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Knowledge

Music and wellbeing

09 Apr 2020

Dr Ben Koen demonstrates the Three Breath Meditation

During times of high stress and worry, music can act as a refuge and bring calm and peace to people. Dr Ben Koen, a medical ethnomusicologist from the Department of Music, has been exploring the role of music in healing and wellbeing. Over the past 20 years he has travelled the world and visited different cultures and communities to see how they use music and healing in interesting and effective ways. 

 

Ben also teaches people how to harness the potential power of music and meditation in their own lives. He says this is possible because "music is a vehicle of meaning and it connects with us in deep and holistic ways—in our body, mind, spirit, emotions, and relationships."

 

Traditional beliefs

 

In the Pamir Mountains in Tajikistan, a remote and stunning part of the globe, Ben spent time with communities who used music to heal, finding that their ritual practices could even reduce blood pressure.

 

"There's a whole world of beliefs, musical instruments and genres of music that are used specifically for healing. For example, in Tajikistan, their ritual practice is connected to their belief in this energy called Baraka, and their prayer and meditation ritual process engages with that. Similarly, in traditional Lakota Native American culture, there's a particular belief that relates to an energy that is similar to chi, and music is part of that too," he says.

 

Meditative practices

 

In terms of tips and exercises that people can integrate into their daily lives, Ben recommends Three Breath Meditation. Music can be a good accompaniment to this practice, and music itself can be a kind of meditation which enables us to relax and recharge.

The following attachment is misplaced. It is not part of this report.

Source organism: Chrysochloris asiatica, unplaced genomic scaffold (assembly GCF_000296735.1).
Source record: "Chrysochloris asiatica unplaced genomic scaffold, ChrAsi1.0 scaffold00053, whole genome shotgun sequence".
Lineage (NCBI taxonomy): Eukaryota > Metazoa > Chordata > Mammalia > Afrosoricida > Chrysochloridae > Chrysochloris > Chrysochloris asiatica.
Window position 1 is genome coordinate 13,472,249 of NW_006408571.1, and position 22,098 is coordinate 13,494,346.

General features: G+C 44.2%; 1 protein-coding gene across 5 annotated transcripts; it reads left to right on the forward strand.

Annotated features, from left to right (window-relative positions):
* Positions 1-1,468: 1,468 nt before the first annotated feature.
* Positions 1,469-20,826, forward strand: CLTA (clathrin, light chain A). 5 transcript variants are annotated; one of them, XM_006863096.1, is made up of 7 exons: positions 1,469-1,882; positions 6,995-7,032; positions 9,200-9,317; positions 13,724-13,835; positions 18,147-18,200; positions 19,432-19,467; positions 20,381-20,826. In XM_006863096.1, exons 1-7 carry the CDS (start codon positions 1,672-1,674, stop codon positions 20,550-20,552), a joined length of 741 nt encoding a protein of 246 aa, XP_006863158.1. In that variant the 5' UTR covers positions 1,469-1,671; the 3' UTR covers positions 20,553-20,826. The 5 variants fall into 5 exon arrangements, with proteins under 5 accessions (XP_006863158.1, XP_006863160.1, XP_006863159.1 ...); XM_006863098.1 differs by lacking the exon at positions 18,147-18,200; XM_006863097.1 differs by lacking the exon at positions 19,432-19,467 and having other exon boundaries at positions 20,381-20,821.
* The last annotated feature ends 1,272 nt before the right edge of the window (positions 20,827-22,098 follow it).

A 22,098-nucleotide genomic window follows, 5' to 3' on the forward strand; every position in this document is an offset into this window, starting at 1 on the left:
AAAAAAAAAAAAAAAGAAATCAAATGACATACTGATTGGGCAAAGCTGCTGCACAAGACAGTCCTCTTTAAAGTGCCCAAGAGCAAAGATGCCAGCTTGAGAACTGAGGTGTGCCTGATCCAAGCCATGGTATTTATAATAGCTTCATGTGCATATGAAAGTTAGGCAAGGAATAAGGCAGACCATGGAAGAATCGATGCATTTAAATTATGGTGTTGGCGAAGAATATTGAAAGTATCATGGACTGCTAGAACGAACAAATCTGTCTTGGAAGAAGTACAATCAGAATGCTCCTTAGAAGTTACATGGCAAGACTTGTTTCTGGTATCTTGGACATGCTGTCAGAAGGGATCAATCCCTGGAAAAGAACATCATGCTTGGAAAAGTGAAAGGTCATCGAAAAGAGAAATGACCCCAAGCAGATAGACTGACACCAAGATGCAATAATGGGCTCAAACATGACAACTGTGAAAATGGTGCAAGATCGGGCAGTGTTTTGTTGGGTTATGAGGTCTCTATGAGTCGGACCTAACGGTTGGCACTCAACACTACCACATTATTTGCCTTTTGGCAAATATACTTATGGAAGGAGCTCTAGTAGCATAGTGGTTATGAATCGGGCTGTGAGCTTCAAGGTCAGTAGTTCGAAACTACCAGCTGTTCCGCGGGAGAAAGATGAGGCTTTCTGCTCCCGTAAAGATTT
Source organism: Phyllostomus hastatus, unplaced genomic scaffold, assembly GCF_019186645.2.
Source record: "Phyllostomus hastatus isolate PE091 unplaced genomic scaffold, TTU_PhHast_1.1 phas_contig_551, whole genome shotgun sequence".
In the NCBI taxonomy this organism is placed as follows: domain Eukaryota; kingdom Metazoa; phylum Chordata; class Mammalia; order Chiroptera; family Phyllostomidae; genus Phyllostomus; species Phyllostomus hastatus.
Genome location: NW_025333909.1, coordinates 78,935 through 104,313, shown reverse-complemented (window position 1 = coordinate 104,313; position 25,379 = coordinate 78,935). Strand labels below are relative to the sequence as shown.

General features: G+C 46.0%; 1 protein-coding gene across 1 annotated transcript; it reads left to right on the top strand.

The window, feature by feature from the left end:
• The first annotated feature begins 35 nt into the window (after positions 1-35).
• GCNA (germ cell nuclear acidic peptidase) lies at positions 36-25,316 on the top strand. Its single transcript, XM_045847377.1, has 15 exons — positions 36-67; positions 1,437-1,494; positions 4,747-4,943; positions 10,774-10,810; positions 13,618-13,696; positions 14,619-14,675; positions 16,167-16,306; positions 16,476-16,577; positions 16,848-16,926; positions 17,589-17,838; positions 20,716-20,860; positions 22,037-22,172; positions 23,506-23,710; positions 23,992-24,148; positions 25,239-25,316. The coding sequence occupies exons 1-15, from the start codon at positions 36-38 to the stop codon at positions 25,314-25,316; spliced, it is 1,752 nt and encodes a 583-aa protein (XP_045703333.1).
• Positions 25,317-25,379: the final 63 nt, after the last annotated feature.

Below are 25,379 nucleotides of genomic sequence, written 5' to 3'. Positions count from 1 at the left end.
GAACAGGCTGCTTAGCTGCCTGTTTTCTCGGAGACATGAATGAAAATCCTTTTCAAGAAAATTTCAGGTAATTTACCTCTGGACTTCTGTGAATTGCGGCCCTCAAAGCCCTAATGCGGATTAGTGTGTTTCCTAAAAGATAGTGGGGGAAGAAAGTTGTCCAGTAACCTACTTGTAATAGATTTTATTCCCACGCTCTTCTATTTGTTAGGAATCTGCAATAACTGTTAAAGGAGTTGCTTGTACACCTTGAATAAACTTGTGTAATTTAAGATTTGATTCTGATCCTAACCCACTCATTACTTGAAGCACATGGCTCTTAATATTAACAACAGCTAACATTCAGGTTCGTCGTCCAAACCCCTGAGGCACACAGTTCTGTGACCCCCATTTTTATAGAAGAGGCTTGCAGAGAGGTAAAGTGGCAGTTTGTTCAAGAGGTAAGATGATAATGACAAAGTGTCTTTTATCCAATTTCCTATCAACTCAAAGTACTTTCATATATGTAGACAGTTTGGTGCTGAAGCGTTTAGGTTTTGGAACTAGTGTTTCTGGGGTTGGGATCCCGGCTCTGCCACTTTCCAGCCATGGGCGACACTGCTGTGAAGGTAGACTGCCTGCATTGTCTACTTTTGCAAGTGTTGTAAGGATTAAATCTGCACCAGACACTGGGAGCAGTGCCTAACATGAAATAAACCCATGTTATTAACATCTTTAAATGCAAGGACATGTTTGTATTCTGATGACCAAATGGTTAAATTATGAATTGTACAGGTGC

"Three Breath Meditation is a brief meditation that you can use every morning and evening. Every night before we fall asleep, there's a little window where no conscious thought exists, and it helps you to let go of the past and future, and bring you into the present moment and a state of being," he says. "You can also put some music on, and unfamiliar tunes can be useful as you can assign your own meaning to the music. In addition, you can tap back into it during your day either by remembering the meaning you assigned to that music during your meditation or the music itself."

 

Healthy mind, healthy body

 

Ben also says that people need to try and put their worries to one side and have no fear, as such feelings can affect our immune system and wellbeing. Another trick he recommends is forcing ourselves to smile, as when you smile, your brain immediately believes you're happy and it starts to release the biochemical messengers associated with happiness. 

 

"It's important to really understand how our emotional state impacts our immune system. One of the realities with this virus and so many others is that it affects everyone differently. At the end of the day, it comes down to your state of being, so the more you can boost your immune system, the better you will be," he adds.